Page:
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Arduino Oscilloscope

Updated: May 13, 2022

A brief description of a project I've been working on to make a mini oscilloscope using an Arduino microprocessor

After thinking about getting a microprocessor to play with last year, I finally got an Arduino kit for Christmas 2019. It came with a wide range of components, sensors, displays, servos, motors etc and I spent the first month or so working through the tutorials to get back into programming (after 30+ years).

Arduino sensors components
Elegoo Arduino kit components

I then started thinking about a project of my own to take on and decided an oscilloscope would be useful, especially for debugging other projects I had in mind. There were a few examples online and I took some ideas from them and started working on a design.

The first task was to get the Analogue to Digital Converter (ADC) working sufficiently quickly to give a meaningful frequency range. Realistically, I was only expecting to cover audio frequencies so it shouldn’t be too challenging.

Arduino Uno R3 spec

The Arduino Uno R3 has a 16Mhz clock but the ADC works by a process of successive approximations and takes 13 cycles to complete a conversion. It also needs time for the sample to settle so the clock is divided by a default value of 128 to give 10 bit accuracy. This gives a theoretical sample rate of 9,600 sps. To speed things up I modified the clock divider value in ADC Control and Status Register A (ADCSRA). I also used a direct read of the register to indicate when the conversion is complete and retrieve the value. This is quicker than using the Analog Read function.

A maximum sampling clock frequency of 200kHz is recommended for full 10 bit accuracy but, as I only wanted 8 bit resolution, I decided that a divider value of 16 - giving a sampling clock frequency of 1MHz - was acceptable.

Running a test over 1000 samples confirmed that the sampling was completed in 15uS and that the 8 bit accuracy was unaffected by the increased sampling clock frequency.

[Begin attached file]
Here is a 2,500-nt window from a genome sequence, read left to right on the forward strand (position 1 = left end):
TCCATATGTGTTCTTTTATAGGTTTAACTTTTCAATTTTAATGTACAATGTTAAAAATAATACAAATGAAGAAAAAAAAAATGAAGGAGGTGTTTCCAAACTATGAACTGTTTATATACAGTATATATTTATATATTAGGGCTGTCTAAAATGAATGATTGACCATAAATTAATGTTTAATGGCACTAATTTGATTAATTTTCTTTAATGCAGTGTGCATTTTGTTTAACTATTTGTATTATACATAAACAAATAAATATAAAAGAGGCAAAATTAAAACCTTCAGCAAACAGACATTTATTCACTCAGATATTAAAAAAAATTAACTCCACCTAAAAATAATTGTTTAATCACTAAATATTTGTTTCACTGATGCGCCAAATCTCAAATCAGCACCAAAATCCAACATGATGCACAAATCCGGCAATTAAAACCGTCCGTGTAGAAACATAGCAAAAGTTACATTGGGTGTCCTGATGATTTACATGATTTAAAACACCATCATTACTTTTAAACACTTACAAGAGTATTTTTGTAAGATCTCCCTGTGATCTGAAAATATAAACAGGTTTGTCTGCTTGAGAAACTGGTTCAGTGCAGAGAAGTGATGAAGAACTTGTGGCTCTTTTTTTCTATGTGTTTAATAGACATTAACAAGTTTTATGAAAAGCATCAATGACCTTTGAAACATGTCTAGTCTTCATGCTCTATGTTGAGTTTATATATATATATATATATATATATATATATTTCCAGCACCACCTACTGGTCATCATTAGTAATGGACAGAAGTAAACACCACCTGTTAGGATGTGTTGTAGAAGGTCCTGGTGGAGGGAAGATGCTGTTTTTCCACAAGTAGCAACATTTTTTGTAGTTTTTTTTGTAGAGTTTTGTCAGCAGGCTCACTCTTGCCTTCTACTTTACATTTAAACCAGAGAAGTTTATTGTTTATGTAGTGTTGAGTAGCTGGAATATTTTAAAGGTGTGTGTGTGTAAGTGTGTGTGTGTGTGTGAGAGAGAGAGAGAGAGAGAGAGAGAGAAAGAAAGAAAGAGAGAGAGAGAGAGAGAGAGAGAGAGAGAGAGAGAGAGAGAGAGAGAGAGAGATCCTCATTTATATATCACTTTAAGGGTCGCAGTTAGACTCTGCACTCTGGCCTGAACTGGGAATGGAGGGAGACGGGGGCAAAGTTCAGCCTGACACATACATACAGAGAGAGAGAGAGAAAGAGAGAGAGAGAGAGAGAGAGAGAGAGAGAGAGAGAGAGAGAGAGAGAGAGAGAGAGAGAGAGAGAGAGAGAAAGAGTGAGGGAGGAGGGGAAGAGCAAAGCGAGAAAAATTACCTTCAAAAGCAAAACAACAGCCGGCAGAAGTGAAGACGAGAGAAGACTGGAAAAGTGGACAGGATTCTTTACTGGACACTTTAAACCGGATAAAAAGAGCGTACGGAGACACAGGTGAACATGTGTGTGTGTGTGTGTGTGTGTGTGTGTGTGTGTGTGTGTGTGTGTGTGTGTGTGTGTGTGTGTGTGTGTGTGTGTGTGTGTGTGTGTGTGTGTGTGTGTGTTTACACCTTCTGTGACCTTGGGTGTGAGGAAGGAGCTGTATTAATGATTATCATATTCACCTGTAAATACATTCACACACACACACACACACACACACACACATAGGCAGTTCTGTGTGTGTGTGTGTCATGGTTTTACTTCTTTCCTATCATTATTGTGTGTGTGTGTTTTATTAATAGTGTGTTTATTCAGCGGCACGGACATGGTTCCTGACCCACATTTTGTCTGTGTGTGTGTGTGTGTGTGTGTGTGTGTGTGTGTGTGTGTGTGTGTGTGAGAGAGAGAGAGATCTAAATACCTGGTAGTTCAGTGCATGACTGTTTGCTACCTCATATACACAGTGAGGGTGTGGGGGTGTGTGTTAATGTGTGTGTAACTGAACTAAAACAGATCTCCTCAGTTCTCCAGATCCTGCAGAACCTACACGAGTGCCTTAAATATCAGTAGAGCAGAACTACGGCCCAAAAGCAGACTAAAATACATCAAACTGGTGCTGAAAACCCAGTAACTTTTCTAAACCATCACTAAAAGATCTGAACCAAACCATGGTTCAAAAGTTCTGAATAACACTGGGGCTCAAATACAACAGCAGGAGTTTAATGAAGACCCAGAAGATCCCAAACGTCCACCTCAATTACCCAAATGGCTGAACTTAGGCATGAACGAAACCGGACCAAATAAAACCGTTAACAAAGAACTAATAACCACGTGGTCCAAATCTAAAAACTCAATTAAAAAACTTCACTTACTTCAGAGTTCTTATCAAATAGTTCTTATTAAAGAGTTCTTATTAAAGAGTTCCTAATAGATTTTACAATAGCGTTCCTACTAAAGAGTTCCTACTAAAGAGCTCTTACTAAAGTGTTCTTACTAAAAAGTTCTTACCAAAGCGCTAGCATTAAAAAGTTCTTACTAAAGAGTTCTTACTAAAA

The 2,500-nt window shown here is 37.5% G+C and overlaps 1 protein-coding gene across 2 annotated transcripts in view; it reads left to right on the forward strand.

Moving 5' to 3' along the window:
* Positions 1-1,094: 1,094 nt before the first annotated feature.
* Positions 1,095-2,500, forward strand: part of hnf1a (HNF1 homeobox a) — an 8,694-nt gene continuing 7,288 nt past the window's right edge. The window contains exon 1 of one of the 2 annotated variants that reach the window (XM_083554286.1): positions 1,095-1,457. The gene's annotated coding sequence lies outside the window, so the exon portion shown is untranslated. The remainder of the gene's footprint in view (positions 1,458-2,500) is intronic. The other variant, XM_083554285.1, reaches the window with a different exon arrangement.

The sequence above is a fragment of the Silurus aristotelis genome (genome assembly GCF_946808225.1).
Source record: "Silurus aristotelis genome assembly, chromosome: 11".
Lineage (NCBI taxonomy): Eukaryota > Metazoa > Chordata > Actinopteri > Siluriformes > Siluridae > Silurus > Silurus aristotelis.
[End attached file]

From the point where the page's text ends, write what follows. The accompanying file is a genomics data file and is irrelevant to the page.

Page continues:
The next step was to find a suitable way of displaying the result. One option was to send the data over the serial link to a computer and use another program to process it into graphical form. I decided against this because:

  • I could only find suitable processing software for Windows and I’m using a Mac

  • I was wanting a standalone, portable oscilloscope

  • The serial link processing would probably limit the screen update rate

To keep the cost down, I decided to use a small (1.3”) monochrome OLED display with an I2C (Inter Integrated Circuit) interface. I found one on eBay that was very cheap but I then spent several days trying to get it to work before deciding it was dead - if only I had an Oscilloscope to diagnose the problem!

A second one from Amazon cost a little more but worked fine. However, the SH1106 driver library was very large and slow so I studied the data sheet and, eventually, worked out how to program it directly. I also found how to increase the I2C bus speed by modifying the TWBR register and ended up with a full screen refresh time of 40mS. This is still quite slow relative to the sampling speed but is adequate for my requirement. I may look at using an SPI interface to speed it up in a future development.

The display is only 128 x 64 pixels which means that an 8 bit ADC resolution (0 - 255) is more than adequate for a height of 64 pixels by a factor of 4. The width of 128 pixels dictated the settings for the timebase which can be seen in the table.

Arduino oscilloscope sampling rates and timebase options
Timebase options and sampling rates

To avoid cluttering the limited display space with range, timebase and trigger options, I created a separate menu page for the settings. The currently included options are:


Initially just 5vdc. I intend to add preprocessing hardware to handle ac input and provide more range options in a future development.